Netpol, an independent monitoring charity, reported police used “excessive use of force and the disproportionate targeting of black protesters” in a wave of Black Lives Matter protests across the UK last year, sparked by the murder of George Floyd in Minnesota.
And a vigil for Sarah Everard, the York woman whose body was found in Kent woodland, saw scenes where Met police officers physically restrained women protesters.
Met Police Commissioner Cressida Dick faced calls to resign in the wake of the vigil.
Speaking at a visit to York earlier this week, Priti Patel said the police still receive a “great deal of support” from the public following the protests.
She said: “We should not generalise about trust in policing.
“Our police have had to do remarkable things. Underneath the uniform they wear, they are remarkable public servants.
“There’s a great deal of support for police. The protests last year turned violent and it was a minority that used a particular cause to subvert that cause and behave
“I witnessed bikes being thrown at police officers and horses. I met a family of one officer who had dislocated her shoulder. That is outrageous and wrong.”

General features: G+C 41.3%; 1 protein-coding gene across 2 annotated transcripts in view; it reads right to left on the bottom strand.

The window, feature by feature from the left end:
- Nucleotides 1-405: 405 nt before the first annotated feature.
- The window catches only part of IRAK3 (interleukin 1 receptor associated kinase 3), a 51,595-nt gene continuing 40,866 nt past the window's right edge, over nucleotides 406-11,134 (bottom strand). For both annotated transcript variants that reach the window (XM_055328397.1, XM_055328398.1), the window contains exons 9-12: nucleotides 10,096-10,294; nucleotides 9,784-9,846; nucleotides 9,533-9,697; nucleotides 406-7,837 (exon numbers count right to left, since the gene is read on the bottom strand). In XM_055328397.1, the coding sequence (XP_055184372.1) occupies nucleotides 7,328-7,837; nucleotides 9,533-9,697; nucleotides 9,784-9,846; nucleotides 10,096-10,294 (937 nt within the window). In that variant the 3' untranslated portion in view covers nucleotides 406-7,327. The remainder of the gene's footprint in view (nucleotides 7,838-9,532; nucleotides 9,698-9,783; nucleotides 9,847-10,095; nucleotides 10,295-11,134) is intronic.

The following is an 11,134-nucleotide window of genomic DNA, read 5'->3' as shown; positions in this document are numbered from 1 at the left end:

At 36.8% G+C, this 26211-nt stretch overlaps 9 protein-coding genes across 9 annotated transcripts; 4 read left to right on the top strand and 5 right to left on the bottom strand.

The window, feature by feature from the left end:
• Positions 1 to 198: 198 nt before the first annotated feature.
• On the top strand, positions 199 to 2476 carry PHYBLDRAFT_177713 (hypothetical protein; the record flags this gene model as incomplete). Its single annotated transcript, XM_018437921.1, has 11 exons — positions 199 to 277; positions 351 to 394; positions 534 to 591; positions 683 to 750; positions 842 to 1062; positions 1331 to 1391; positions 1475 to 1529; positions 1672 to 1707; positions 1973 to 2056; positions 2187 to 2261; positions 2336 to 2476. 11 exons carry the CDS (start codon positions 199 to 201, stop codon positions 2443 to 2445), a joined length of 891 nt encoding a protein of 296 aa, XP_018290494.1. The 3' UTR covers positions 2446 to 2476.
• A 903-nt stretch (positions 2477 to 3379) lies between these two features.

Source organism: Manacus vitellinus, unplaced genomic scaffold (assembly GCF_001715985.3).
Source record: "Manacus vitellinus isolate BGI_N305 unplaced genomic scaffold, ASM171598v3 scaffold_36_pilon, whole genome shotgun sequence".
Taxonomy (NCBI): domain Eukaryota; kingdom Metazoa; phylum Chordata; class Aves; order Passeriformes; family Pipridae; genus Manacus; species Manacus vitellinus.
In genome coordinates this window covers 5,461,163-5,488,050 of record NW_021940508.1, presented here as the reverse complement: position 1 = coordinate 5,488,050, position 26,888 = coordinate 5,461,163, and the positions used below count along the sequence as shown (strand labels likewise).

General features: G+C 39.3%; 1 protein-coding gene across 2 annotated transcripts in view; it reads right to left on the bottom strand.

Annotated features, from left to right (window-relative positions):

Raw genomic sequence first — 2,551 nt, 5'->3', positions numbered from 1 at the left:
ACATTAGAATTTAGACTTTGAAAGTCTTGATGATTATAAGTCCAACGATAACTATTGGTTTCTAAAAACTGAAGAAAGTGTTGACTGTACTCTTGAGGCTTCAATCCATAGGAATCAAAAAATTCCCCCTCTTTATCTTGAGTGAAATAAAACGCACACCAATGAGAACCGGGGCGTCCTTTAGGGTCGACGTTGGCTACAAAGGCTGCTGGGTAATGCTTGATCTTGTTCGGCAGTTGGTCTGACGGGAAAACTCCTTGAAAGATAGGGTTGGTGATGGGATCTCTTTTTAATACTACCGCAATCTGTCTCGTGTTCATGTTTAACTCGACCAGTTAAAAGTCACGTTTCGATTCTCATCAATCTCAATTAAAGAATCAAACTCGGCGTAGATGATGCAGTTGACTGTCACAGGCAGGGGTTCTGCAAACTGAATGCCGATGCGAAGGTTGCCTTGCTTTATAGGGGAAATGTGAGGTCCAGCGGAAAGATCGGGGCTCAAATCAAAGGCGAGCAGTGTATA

The Home Secretary said her controversial Police, Crime Sentencing and Courts Bill would “double the sentences on those thugs that assault our police officers.”
But the Bill has faced opposition from the Labour Party and human rights groups including Liberty, amid concerns it curtails the right to protest.
Part three of the proposed Bill would allow police to lawfully criminalise protests they see as “public nuisance”, including forcing start and finish times on protesters.
The Bill’s second reading was passed in March in the Commons by 359 votes to 263, with Labour voting against it.
Asked whether the Bill will threaten protesters’ rights, Ms Patel said: “That is nonsense and a gross distortion of the Government’s position.
“A minority distort the intent of this Bill.
“It’s no great surprise the Labour Party voted this Bill down at second reading. They are not interested in protecting the police, giving them power to protect our country and citizens.”
Nick Thomas-Symonds, Shadow Home Secretary, said: “No wonder the Home Secretary is defensive, when violent crime is up 116 per cent and suspects charged down by over a quarter. Under the Conservatives criminals have never had it so good.”